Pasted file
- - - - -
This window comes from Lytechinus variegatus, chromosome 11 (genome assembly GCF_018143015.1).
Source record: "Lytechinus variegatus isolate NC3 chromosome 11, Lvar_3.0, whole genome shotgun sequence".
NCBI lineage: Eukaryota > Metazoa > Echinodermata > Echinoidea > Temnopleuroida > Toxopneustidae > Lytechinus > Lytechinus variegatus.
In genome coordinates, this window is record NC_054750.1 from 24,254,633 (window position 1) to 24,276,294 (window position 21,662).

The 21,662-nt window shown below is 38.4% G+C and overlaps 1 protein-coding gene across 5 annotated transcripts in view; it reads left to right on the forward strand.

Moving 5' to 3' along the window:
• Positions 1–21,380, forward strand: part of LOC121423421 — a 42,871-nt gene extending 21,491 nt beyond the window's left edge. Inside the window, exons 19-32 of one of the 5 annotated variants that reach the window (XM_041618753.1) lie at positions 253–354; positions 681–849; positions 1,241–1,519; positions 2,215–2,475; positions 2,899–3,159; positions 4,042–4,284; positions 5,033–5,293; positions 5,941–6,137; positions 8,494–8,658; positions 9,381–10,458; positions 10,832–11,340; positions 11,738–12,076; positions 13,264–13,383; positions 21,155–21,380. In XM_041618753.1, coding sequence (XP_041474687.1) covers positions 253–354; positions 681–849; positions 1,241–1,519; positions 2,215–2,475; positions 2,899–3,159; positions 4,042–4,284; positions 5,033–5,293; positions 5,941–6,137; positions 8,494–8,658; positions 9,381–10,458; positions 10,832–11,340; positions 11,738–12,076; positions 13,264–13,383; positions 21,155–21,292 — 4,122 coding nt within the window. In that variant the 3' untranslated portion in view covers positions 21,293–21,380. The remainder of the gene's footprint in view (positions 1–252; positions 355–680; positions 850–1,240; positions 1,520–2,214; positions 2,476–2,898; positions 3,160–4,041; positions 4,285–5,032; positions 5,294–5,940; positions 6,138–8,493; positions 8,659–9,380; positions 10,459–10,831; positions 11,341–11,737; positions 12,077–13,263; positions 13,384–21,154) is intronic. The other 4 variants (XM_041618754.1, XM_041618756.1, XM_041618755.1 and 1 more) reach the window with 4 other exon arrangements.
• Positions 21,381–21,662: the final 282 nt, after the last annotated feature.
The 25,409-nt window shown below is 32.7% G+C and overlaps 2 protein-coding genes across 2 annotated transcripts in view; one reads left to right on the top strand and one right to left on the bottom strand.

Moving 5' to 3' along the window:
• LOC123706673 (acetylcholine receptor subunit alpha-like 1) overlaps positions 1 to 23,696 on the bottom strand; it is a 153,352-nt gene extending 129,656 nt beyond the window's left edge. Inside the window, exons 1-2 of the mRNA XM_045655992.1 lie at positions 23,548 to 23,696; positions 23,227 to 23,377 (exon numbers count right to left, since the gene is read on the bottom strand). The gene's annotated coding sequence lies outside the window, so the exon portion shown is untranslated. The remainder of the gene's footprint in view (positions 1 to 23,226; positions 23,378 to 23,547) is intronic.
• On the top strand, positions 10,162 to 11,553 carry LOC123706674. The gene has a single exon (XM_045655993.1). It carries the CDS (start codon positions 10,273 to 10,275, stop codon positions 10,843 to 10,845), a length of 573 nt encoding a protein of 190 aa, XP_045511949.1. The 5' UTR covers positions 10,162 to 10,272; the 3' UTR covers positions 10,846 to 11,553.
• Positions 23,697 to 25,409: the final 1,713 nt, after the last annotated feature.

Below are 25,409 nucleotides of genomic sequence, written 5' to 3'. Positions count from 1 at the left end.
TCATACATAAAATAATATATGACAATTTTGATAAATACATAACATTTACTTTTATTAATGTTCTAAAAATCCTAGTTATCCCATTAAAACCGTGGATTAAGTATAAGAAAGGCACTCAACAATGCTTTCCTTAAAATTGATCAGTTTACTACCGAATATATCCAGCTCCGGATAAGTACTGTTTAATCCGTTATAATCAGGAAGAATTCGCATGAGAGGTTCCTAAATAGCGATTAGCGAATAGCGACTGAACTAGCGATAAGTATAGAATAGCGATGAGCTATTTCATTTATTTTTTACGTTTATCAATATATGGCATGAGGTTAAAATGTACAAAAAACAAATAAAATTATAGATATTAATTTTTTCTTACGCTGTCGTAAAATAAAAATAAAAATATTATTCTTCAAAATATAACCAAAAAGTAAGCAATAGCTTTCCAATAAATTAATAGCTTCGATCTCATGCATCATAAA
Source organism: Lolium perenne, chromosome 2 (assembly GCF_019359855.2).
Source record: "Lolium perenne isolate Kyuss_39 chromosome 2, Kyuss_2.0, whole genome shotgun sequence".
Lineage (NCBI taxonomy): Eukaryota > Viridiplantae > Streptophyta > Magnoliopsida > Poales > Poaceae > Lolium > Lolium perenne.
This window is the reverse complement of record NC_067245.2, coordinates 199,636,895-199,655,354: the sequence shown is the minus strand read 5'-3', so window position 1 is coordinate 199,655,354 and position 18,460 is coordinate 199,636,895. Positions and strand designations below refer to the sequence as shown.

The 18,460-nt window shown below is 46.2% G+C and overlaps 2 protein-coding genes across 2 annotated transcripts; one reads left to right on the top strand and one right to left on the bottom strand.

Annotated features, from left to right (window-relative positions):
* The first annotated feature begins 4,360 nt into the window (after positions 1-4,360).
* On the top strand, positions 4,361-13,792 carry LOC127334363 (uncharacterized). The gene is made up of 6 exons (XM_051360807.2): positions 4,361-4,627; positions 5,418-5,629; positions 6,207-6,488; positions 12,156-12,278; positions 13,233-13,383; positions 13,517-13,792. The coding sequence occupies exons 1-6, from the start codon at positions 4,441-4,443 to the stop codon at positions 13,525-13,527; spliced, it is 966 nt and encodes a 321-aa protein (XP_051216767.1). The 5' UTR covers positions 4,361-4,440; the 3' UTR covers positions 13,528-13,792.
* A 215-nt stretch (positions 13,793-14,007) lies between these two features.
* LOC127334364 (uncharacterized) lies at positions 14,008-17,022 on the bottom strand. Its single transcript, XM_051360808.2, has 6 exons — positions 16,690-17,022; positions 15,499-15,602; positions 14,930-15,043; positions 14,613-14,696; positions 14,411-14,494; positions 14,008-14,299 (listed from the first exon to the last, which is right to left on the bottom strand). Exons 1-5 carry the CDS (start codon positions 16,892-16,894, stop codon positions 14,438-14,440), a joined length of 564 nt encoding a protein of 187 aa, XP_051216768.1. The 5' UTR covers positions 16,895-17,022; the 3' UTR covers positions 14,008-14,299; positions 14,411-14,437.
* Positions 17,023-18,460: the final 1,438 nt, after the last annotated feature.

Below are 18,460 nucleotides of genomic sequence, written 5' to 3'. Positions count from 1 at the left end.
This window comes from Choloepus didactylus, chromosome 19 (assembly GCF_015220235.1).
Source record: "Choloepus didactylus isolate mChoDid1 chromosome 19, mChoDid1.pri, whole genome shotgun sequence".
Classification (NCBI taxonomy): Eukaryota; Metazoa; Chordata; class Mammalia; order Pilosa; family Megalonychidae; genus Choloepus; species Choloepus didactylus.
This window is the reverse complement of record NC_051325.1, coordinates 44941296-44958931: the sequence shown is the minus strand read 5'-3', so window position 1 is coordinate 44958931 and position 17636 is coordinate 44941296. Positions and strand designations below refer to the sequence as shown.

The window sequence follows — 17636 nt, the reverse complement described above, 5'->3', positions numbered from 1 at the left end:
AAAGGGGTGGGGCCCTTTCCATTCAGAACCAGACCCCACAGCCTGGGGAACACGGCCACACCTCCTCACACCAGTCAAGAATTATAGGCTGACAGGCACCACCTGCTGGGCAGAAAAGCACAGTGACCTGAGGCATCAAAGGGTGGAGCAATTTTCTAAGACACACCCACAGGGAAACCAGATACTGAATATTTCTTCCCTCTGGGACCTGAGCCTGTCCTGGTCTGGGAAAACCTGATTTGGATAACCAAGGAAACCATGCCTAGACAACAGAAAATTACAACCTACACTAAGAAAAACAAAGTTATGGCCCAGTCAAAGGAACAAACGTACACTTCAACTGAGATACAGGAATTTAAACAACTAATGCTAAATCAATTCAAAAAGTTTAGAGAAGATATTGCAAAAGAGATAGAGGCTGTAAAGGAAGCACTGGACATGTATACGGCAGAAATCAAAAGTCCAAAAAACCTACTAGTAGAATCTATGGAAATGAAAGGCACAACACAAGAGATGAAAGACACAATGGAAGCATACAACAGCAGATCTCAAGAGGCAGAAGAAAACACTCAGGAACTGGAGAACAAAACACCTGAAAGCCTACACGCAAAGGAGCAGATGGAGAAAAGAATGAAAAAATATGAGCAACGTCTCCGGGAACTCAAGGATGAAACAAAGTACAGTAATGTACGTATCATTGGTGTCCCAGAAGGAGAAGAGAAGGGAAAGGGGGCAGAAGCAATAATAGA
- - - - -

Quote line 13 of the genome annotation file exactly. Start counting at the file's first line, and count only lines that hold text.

• Positions 23,697 to 25,409: the final 1,713 nt, after the last annotated feature.